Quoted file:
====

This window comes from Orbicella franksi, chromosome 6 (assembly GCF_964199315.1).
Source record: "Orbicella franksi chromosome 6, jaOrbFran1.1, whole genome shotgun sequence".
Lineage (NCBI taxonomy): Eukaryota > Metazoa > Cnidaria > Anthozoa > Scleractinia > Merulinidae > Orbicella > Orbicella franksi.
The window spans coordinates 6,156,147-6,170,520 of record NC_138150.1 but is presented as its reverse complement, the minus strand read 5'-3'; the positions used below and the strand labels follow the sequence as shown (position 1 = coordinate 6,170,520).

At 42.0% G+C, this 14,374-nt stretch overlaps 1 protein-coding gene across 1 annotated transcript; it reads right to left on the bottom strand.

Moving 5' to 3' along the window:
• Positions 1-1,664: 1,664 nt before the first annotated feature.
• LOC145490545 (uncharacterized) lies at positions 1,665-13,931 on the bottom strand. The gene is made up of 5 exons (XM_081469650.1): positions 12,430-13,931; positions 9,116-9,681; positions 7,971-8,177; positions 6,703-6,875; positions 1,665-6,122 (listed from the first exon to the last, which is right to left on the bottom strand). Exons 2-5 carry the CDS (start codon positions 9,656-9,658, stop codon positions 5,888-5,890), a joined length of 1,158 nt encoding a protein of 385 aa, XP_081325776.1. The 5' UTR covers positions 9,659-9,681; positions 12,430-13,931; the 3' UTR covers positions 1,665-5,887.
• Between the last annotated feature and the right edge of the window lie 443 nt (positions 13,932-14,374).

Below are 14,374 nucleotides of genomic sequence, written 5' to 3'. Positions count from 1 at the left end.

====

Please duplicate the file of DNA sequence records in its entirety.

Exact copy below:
This window comes from Orbicella franksi, chromosome 6 (assembly GCF_964199315.1).
Source record: "Orbicella franksi chromosome 6, jaOrbFran1.1, whole genome shotgun sequence".
Lineage (NCBI taxonomy): Eukaryota > Metazoa > Cnidaria > Anthozoa > Scleractinia > Merulinidae > Orbicella > Orbicella franksi.
The window spans coordinates 6,156,147-6,170,520 of record NC_138150.1 but is presented as its reverse complement, the minus strand read 5'-3'; the positions used below and the strand labels follow the sequence as shown (position 1 = coordinate 6,170,520).

At 42.0% G+C, this 14,374-nt stretch overlaps 1 protein-coding gene across 1 annotated transcript; it reads right to left on the bottom strand.

Moving 5' to 3' along the window:
• Positions 1-1,664: 1,664 nt before the first annotated feature.
• LOC145490545 (uncharacterized) lies at positions 1,665-13,931 on the bottom strand. The gene is made up of 5 exons (XM_081469650.1): positions 12,430-13,931; positions 9,116-9,681; positions 7,971-8,177; positions 6,703-6,875; positions 1,665-6,122 (listed from the first exon to the last, which is right to left on the bottom strand). Exons 2-5 carry the CDS (start codon positions 9,656-9,658, stop codon positions 5,888-5,890), a joined length of 1,158 nt encoding a protein of 385 aa, XP_081325776.1. The 5' UTR covers positions 9,659-9,681; positions 12,430-13,931; the 3' UTR covers positions 1,665-5,887.
• Between the last annotated feature and the right edge of the window lie 443 nt (positions 13,932-14,374).

Below are 14,374 nucleotides of genomic sequence, written 5' to 3'. Positions count from 1 at the left end.